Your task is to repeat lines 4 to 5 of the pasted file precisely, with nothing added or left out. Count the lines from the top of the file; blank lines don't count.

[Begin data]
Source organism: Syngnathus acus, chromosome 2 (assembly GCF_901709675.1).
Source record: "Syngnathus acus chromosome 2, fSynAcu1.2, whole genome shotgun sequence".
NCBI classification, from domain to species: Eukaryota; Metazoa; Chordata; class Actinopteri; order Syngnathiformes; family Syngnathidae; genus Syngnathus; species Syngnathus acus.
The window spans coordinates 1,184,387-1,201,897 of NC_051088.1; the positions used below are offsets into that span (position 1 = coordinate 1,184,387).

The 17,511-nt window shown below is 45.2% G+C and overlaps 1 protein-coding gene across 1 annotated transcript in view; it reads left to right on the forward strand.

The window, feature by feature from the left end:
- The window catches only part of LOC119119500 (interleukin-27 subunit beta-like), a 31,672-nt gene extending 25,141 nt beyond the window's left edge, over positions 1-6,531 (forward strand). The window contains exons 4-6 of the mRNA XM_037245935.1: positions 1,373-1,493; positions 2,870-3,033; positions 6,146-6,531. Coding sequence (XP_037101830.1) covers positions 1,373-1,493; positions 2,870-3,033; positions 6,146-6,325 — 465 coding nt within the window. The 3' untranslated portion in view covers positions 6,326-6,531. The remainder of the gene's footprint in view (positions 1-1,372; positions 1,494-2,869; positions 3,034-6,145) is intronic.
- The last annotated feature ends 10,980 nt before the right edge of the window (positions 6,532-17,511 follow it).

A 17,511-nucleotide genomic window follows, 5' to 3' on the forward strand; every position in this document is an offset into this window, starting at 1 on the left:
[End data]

The window spans coordinates 1,184,387-1,201,897 of NC_051088.1; the positions used below are offsets into that span (position 1 = coordinate 1,184,387).

The 17,511-nt window shown below is 45.2% G+C and overlaps 1 protein-coding gene across 1 annotated transcript in view; it reads left to right on the forward strand.